Center Lines - December 2008

When I was an adolescent, I could not wait to grow up.  I yearned to reach the point when life would not be confusing; when decisions would be less complicated; when internal and external conflicts could be resolved easily and peace and contentment would rule.

Sadly, this phase of my adolescence lasted well into young adulthood!  I remember with chagrin the day I realized that this disruption, this confusion, this uncertainty, this chaos- if you will- was the norm.  I needed to accept it.  I needed to learn to live with it.  I needed to learn how to make good use of the options that chaos and uncertainty offered.

It was in seminary that the dual, sometimes chaotic, nature of the Christian faith began to come clear for me.  The “already” and the “not yet.”  Jesus is with us.  Jesus will come again.  The technical terms are “realized eschatology” (Jesus’s coming brought us into the new age) and “apocalyptic eschatology” (Jesus will come again and fully initiate the new age).

We Christians live with this dual nature; two poles holding us in tension as it were.  Neither is completely true.  Neither is it completely wrong.  We live and have our being always moving back and forth between these extremities.

Living in chaos can paralyze us.  We can become stuck if we wait for crystal clarity before making a decision.  We can become immobilized if we wait for certainty before moving away from circumstances that are not serving us well.  We can become frustrated and disheartened when pressed to choose from multiple options- all of which hold peril as well as promise.

On the other hand, living in chaos can liberate us.  It can push us to look in new places, in new ways for new solutions.  Chaos can press us to expand our comfort zones and move us to take risks.  Chaos can empower us to see new things in new ways.  In more recent years, I have come to be comfortable with- if not actually enjoy- living in chaos.

This chaos has been much on my mind, as our annual conference steadily implements the boundary changes, which the Northeast Jurisdictional Conference afforded us this past summer.  Our new conferences, our new relationships, our new ways of living and being are coming.  At the same time, we have already begun to live in them.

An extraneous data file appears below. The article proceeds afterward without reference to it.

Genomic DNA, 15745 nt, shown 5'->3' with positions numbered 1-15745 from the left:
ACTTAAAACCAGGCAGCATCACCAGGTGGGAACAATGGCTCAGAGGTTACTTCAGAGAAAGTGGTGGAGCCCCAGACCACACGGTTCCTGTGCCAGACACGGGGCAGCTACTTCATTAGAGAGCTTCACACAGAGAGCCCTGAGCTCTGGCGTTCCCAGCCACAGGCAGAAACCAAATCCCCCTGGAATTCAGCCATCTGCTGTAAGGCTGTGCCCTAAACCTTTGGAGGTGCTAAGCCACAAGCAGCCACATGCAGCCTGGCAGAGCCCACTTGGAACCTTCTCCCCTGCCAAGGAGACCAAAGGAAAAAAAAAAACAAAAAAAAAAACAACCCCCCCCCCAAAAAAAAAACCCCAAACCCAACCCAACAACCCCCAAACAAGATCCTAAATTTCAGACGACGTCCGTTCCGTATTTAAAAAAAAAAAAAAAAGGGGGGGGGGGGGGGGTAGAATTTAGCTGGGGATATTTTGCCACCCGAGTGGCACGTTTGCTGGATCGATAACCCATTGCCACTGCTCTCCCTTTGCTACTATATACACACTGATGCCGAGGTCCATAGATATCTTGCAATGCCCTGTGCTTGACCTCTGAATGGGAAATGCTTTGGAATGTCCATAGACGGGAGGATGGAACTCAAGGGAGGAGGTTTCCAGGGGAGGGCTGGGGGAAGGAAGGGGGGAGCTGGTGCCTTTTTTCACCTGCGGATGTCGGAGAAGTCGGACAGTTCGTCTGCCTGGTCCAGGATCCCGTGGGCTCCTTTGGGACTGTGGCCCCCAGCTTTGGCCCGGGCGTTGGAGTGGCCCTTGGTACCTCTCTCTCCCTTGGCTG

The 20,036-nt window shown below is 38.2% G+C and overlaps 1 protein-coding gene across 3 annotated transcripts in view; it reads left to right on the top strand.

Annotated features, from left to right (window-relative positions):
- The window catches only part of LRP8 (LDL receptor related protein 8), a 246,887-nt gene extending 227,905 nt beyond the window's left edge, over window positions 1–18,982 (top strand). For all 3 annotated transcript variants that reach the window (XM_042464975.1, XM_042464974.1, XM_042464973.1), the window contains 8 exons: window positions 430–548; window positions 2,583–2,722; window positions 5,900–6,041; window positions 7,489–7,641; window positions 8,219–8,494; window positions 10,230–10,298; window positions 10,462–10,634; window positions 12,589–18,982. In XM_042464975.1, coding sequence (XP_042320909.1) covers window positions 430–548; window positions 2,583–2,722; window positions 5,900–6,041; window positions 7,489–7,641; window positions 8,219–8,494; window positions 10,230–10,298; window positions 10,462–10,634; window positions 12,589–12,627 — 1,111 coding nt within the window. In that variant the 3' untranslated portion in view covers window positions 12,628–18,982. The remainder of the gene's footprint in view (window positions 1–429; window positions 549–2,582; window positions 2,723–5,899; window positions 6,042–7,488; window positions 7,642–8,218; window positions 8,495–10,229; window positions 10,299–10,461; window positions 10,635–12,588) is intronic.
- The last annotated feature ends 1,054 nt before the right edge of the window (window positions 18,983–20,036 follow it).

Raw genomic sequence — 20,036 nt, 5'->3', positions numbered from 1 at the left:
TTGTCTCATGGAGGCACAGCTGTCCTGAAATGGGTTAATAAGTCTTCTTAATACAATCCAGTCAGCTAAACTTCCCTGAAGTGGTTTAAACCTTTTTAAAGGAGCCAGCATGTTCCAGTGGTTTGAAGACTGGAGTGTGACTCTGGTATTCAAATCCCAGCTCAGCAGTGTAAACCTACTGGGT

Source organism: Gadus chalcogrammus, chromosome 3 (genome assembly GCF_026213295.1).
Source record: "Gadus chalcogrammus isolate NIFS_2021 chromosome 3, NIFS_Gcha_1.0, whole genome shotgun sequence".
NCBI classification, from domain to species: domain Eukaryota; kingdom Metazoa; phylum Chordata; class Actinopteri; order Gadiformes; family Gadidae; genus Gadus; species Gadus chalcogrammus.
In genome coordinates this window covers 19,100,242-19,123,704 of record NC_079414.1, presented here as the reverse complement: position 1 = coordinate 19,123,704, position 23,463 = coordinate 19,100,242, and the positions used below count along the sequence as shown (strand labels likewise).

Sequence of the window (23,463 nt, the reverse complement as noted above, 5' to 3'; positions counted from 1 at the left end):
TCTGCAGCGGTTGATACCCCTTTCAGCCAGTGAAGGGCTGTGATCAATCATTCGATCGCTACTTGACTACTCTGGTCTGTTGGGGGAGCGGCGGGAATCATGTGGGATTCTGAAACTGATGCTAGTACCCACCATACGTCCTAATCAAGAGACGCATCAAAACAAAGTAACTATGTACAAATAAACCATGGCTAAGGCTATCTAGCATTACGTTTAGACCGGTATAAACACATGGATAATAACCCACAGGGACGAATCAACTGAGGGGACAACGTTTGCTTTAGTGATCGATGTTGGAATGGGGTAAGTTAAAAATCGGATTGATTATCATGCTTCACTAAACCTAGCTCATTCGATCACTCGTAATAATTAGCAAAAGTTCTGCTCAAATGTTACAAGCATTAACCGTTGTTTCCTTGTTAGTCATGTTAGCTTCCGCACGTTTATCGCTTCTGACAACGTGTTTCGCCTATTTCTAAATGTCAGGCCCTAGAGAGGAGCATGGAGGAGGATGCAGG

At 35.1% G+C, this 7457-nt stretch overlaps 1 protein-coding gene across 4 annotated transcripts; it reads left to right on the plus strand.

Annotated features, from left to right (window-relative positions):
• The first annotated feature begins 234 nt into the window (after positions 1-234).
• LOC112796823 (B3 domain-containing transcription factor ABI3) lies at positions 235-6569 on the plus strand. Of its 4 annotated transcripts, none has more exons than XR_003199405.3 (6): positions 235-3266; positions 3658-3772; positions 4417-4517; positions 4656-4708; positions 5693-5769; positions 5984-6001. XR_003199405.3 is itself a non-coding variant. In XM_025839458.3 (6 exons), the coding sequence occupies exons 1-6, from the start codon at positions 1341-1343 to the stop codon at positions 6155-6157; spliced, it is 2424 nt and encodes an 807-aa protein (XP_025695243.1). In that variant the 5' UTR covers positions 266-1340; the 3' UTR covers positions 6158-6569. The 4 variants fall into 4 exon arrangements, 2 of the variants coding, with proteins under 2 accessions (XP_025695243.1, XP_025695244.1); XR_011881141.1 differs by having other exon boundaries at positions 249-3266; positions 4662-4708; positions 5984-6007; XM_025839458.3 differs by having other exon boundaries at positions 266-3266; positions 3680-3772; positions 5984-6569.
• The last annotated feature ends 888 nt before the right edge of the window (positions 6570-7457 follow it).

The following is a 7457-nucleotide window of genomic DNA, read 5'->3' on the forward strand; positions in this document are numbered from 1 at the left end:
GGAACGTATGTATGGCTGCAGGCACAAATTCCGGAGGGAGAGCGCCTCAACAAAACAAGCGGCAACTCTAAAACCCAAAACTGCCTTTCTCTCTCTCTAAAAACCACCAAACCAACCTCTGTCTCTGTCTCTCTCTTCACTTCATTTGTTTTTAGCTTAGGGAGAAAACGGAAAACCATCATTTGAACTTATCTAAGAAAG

In New York, representative clergy and laity have been attending meetings of the New ACT, the team coordinating with brothers and sisters from the North Central, Troy and Western New York Conferences.  They have been developing visions, gathering information and formulating processes by which our boards and committees can address the myriad details to bring us together as the Upstate New York Area in 2010.  A recent meeting of 25 or so representatives from each of these four bodies met to discuss these key questions and to discern and define issues for future conversations.

In Pennsylvania, representative clergy and laity have been attended meetings of the Vision Team, the group coordinating with brothers and sisters from the Central Pennsylvania Conference.  They, too, have attended meeting after meeting and developed relationships with colleagues there, as they work to fashion the new conference for the Harrisburg Area.  In 2007, Wyoming pastors participated in Central PA’s annual Bishop’s Retreat.  Plans are in place for them to take part in the next retreat, coming up soon in 2009.  The Vision Team is planning a meeting of larger numbers of lay and clergy to explore the issues and questions to be addressed there.

In both areas boards, committees and agencies have made contact with each other, begun to build relationships and talked together about the hopes and dreams they have for their work in their new settings.  It is chaotic.  It is uncertain.  As each meeting cares for the issues and questions brought before it, those same discussions generate more topics to explore, more decisions to be considered and more pathways to discern.

Some might find this uncertainty unsettling and nerve-wracking.  At times it is, especially to those among us (like me!) who prefer neat, simple, quick answers.  Usually, though, the conversations and the ideas are stimulating.  We think together in new ways.  Solutions that work in Central PA sometimes do not in Wyoming.  Some that work in Wyoming do not work in Western New York.  Brothers and sisters in Christ literally gather around a table and seek God’s Way.  And when it comes, The Way is often a path, a solution no one had envisioned when they first sat down.

There is an excitement about Advent and the new visions it heralds.  There is an excitement about Christmas and new beginnings it brings.  There is an excitement about Epiphany and the new opportunities it reveals to us.  As we move again through these initial, promising seasons of the Christian-year, may we allow that excitement to take hold and lead us.  May we, in obedience, in faith, in hope and in expectation step forward to claim, embrace and bring to fulness the message and the life our Lord has for us.

I offer prayers of thanksgiving for all that you and your brothers and sisters in Christ do to reveal and embody God in Jesus Christ in your communities and around the world.  God has blessed us so that we can be a blessing in return.  May we do so with grace, joy and love.


By: Reverend Mark Marino On 12/22/2008